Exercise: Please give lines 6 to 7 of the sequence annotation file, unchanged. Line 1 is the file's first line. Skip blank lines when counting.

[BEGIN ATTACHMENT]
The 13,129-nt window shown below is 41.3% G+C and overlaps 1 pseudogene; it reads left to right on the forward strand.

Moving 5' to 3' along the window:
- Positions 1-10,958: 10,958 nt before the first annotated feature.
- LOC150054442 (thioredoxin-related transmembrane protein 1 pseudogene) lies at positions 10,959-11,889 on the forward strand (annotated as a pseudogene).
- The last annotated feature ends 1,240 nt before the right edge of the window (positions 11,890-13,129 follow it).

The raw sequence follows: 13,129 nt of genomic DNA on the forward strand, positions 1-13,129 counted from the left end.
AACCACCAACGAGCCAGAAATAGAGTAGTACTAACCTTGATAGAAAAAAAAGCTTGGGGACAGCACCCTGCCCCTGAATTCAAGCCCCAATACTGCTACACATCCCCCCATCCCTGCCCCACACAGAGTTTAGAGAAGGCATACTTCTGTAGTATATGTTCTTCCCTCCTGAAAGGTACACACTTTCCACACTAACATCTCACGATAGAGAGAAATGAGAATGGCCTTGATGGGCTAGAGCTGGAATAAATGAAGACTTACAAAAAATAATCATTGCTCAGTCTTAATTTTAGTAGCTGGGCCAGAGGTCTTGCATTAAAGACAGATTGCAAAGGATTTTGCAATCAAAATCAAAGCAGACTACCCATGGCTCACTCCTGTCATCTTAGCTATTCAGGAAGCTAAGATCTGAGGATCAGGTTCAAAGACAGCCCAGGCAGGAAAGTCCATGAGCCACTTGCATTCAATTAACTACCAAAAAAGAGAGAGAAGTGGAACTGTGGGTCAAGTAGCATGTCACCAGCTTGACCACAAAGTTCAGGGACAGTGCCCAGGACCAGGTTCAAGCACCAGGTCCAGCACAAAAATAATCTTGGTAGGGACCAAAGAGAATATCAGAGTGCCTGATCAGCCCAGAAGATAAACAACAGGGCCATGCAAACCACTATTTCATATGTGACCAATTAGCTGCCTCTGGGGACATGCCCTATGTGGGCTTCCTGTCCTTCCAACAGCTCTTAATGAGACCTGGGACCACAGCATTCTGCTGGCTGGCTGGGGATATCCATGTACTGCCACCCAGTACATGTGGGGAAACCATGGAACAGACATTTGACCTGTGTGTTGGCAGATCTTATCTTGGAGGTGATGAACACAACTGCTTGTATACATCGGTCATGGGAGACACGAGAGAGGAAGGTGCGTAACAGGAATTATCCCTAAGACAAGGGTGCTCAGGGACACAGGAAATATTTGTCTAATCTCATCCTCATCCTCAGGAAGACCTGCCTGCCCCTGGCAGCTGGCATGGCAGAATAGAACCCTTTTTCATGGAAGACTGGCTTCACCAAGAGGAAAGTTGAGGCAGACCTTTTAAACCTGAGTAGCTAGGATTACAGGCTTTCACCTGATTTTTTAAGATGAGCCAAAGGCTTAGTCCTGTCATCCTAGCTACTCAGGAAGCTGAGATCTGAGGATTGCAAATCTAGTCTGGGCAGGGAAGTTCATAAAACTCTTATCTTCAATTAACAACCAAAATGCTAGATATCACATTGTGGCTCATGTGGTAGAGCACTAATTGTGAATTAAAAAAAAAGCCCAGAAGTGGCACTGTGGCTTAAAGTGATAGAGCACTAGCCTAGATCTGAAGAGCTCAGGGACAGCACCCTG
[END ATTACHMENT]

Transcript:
The raw sequence follows: 13,129 nt of genomic DNA on the forward strand, positions 1-13,129 counted from the left end.
AACCACCAACGAGCCAGAAATAGAGTAGTACTAACCTTGATAGAAAAAAAAGCTTGGGGACAGCACCCTGCCCCTGAATTCAAGCCCCAATACTGCTACACATCCCCCCATCCCTGCCCCACACAGAGTTTAGAGAAGGCATACTTCTGTAGTATATGTTCTTCCCTCCTGAAAGGTACACACTTTCCACACTAACATCTCACGATAGAGAGAAATGAGAATGGCCTTGATGGGCTAGAGCTGGAATAAATGAAGACTTACAAAAAATAATCATTGCTCAGTCTTAATTTTAGTAGCTGGGCCAGAGGTCTTGCATTAAAGACAGATTGCAAAGGATTTTGCAATCAAAATCAAAGCAGACTACCCATGGCTCACTCCTGTCATCTTAGCTATTCAGGAAGCTAAGATCTGAGGATCAGGTTCAAAGACAGCCCAGGCAGGAAAGTCCATGAGCCACTTGCATTCAATTAACTACCAAAAAAGAGAGAGAAGTGGAACTGTGGGTCAAGTAGCATGTCACCAGCTTGACCACAAAGTTCAGGGACAGTGCCCAGGACCAGGTTCAAGCACCAGGTCCAGCACAAAAATAATCTTGGTAGGGACCAAAGAGAATATCAGAGTGCCTGATCAGCCCAGAAGATAAACAACAGGGCCATGCAAACCACTATTTCATATGTGACCAATTAGCTGCCTCTGGGGACATGCCCTATGTGGGCTTCCTGTCCTTCCAACAGCTCTTAATGAGACCTGGGACCACAGCATTCTGCTGGCTGGCTGGGGATATCCATGTACTGCCACCCAGTACATGTGGGGAAACCATGGAACAGACATTTGACCTGTGTGTTGGCAGATCTTATCTTGGAGGTGATGAACACAACTGCTTGTATACATCGGTCATGGGAGACACGAGAGAGGAAGGTGCGTAACAGGAATTATCCCTAAGACAAGGGTGCTCAGGGACACAGGAAATATTTGTCTAATCTCATCCTCATCCTCAGGAAGACCTGCCTGCCCCTGGCAGCTGGCATGGCAGAATAGAACCCTTTTTCATGGAAGACTGGCTTCACCAAGAGGAAAGTTGAGGCAGACCTTTTAAACCTGAGTAGCTAGGATTACAGGCTTTCACCTGATTTTTTAAGATGAGCCAAAGGCTTAGTCCTGTCATCCTAGCTACTCAGGAAGCTGAGATCTGAGGATTGCAAATCTAGTCTGGGCAGGGAAGTTCATAAAACTCTTATCTTCAATTAACAACCAAAATGCTAGATATCACATTGTGGCTCATGTGGTAGAGCACTAATTGTGAATTAAAAAAAAAGCCCAGAAGTGGCACTGTGGCTTAAAGTGATAGAGCACTAGCCTAGATCTGAAGAGCTCAGGGACAGCACCCTG